Lovecraftian rant about the horrors of Blackboard

Anyone who's ever had the misfortune to attend or work at an academic institution that uses the horrible classroom software Blackboard knows that it is a worse-than-useless exercise in technological sadism that is responsible for more pain and suffering than practically any other technology in educational history. But it takes the eloquence of Dave Noon's epic, Lovecraftian rant to truly express the loathing that Blackboard inspires in its users: "After generations of dry-throated croaking and lung-starched wheezing, their tongues swollen with thirst and punctured with abscesses that never heal, these distant people will bring forth a new language to survey the boundaries of their pain."

At first, their speech will flow together in single, blasphemous strands of adjectival protest; they will speak without subjects, no proper names or pronouns to jolt them into the kind of self-recognition that could only serve as a spur to mass, urgent suicide. In time, their words will be hacked into tinier fragments of salivated fury, as their lips and tongues and few-remaining-teeth jostle ruthlessly to disgorge themselves into the foul space that separates one antagonist from another. With arm-sized splinters of trees that were fortunate enough to perish centuries before, they will jab massive holes into their upper palates to accommodate the new sounds needed to register their misfortune and threaten each other with gross physical harm. Inbred mutants with hideous nasocranial deformities will gain selective advantage in the linguistic struggle for existence. They will use this new language to enslave one another, to plot out gristly sprees that might be called murder if there were anything near to law restraining them, like a weak sphincter, from unleashing their worst. There will be decades of forced labor, violent spasms of resistance and recrimination carried out with grossly disproportionate injury to bystanders who are, alas, never as innocent as they seem.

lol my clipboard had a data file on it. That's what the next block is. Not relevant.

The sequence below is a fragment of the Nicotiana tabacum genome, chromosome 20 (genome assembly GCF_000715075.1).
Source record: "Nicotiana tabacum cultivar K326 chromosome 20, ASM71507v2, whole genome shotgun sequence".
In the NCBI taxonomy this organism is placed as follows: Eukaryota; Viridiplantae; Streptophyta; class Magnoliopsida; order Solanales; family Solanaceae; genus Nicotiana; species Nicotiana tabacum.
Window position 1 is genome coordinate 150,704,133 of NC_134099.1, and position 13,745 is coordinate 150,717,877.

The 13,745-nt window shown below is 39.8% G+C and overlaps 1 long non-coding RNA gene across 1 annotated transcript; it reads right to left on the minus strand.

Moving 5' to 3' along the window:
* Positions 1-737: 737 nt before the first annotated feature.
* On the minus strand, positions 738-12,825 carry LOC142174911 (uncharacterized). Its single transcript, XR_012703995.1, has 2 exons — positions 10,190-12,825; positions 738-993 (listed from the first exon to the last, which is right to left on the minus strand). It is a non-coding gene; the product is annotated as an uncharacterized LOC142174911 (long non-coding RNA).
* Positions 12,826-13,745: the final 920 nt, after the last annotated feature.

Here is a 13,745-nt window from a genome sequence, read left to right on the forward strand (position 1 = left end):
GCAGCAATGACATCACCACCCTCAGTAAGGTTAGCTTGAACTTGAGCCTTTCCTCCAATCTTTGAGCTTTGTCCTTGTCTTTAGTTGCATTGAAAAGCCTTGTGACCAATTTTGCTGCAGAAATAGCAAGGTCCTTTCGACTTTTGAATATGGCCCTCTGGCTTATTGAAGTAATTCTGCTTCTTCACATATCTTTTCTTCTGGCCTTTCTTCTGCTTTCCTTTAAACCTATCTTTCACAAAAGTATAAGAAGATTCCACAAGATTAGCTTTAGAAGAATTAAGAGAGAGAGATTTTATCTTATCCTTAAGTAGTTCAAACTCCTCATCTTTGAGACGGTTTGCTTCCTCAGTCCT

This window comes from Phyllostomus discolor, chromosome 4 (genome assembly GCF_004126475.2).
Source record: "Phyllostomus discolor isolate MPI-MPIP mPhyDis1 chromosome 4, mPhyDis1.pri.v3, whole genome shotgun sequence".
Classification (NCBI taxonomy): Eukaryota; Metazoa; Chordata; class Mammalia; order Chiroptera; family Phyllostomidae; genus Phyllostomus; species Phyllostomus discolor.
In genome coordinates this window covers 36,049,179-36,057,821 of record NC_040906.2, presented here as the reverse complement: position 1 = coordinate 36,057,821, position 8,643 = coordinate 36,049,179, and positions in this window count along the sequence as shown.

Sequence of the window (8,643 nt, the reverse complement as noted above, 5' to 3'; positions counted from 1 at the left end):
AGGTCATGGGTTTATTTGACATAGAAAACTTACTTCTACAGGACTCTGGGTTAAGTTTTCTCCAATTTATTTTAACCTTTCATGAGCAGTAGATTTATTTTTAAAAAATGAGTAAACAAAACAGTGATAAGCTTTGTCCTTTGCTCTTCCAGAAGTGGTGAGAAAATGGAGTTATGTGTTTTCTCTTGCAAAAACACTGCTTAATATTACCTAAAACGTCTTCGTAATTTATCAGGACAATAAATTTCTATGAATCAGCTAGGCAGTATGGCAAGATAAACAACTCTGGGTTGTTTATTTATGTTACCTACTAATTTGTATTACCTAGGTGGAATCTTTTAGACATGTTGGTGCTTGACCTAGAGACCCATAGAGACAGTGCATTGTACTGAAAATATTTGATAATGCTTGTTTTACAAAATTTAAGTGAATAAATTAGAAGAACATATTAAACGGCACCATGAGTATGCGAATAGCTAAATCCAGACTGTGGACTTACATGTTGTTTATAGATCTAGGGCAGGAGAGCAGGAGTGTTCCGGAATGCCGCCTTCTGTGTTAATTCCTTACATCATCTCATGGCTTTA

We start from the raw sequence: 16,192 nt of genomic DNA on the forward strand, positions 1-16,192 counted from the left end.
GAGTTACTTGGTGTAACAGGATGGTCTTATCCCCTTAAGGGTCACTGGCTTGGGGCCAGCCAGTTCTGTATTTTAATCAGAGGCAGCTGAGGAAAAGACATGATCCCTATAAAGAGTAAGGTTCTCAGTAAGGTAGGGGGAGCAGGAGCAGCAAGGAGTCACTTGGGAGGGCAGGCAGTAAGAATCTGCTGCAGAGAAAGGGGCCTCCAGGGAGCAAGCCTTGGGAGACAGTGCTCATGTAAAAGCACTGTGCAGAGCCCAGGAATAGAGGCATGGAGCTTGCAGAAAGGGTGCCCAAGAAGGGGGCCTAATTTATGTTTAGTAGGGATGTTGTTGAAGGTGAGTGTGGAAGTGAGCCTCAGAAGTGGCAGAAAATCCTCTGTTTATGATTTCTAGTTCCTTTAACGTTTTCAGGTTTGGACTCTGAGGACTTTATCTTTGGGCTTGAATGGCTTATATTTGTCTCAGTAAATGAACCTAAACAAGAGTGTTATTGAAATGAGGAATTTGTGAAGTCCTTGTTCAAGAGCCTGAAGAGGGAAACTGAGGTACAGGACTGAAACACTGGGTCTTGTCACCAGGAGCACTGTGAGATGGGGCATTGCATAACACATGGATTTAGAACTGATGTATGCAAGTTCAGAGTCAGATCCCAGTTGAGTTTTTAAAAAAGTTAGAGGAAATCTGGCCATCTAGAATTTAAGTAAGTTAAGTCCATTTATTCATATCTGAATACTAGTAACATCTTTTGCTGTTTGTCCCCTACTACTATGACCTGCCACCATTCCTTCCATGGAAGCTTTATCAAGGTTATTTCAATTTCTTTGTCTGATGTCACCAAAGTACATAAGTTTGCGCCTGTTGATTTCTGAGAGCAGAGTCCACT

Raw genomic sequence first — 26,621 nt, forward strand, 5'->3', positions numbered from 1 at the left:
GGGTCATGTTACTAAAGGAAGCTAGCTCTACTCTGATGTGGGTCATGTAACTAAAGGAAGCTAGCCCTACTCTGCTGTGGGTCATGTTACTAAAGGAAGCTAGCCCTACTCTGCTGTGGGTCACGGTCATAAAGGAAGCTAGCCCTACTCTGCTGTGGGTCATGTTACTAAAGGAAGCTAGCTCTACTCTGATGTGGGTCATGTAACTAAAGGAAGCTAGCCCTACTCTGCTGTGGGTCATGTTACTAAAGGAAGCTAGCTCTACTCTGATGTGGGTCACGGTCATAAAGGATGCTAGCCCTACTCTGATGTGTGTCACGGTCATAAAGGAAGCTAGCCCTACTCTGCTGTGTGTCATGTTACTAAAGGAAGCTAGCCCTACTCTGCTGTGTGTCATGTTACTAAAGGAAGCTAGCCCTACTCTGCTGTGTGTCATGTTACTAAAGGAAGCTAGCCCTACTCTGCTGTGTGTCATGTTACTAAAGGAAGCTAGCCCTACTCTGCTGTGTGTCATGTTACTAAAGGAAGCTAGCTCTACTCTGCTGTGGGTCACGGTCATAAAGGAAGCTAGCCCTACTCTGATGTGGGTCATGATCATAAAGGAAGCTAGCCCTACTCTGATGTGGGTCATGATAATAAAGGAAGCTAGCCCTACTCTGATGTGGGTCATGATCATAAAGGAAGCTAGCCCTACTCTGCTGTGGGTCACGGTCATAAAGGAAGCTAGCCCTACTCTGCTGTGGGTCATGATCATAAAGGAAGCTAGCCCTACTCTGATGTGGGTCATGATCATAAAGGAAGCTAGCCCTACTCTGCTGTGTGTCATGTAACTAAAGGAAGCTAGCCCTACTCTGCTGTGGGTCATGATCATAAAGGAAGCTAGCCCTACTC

On the outskirts of this new language, lurking on its crimsoned frontier, will lie words that will themselves have been cast into exile – foul offgassings within a lexicon that itself stands as a towering monument to the boundlessly obscene, words that will curve backward and devour themselves, each one an afflicted universe in the process of total collapse, words that exist for microseconds before streaking, unremembered and unmourned, into the void.

Christ, I hate Blackboard [Dave Noon/Lawyers Guns Money]

(via Hacker News)

Notable Replies

  1. No doubt BlackBoard is dreadful. I would recommend Canvas by Instructure any day. Luckily that is what my place witched over to after spending years on WebCT. The cool thing about Canvas that it has iPad apps and is built around making it very easy to grade. Don't get me wrong it has its moments, but much better than nearly anything I have used.

  2. Elusis says:

    Taught in it full-time for nearly three years. For 18 months of that, we kept being promised an upgrade to a newer version at some ever-moving date in the future.

    I once counted how many clicks it took me to set up my courseroom including "private feedback areas" for each of my 25 students. The number was well over 1000. I had RSI within a few months of starting that job, and all the physical therapy and adaptive technology in the world couldn't really mitigate the effects of the horrible design, impossibly kludgy UI, and shitty Java implementations.

  3. LDoBe says:

    Java is an affront to humanity and should be destroyed. It has literally no place on the desktop and only serves as a vector for malware infections. Only the laziest, most unsympathetic coders would insist on using it. It's easily replaced with a number of other, better implemented frameworks, for instance .NET, which itself isn't wonderful, but is certainly better than Java.

    Every time I see an unnecessary java applet I die a little inside.

  4. Have you seen the percentage of campus laptops with a distinctive glowing fruit adornment? Desktop java is, indeed, a pox on mankind (and really has no place in a 'web interface'); but it does have the advantage that there is a JVM for approximately every turing-complete thing with sufficent RAM. Other options, less so.

  5. LDoBe says:

    Fine then. Most of this stuff could be coded in python easily enough. And python's fairly portable. Use that instead.
    Anyway blackboard is a webapp. Whenever I used it, it was just a java plugin in a browserframe that went back to some server on campus. It should have been written in HTML, Javascript, CSS, some kind of database (take your pick) and perl/python/php/ruby/asp/coldfusion.

    There's no reason to use Java for anything really anymore. There are tons of solutions to replace it, and a number of apps I support at work crash every time a Java update rolls out. Also any time IE gets updated. Also anytime chrome gets updated. Also anytime a new version of the corporate VPN client is pushed out. It's a godawful mess right now. Our time-keeping system has been broken for a week because of a non-optional java update we can't block unless we block Java from even using HTTP ports. Which would break the timekeeping applet all over again.

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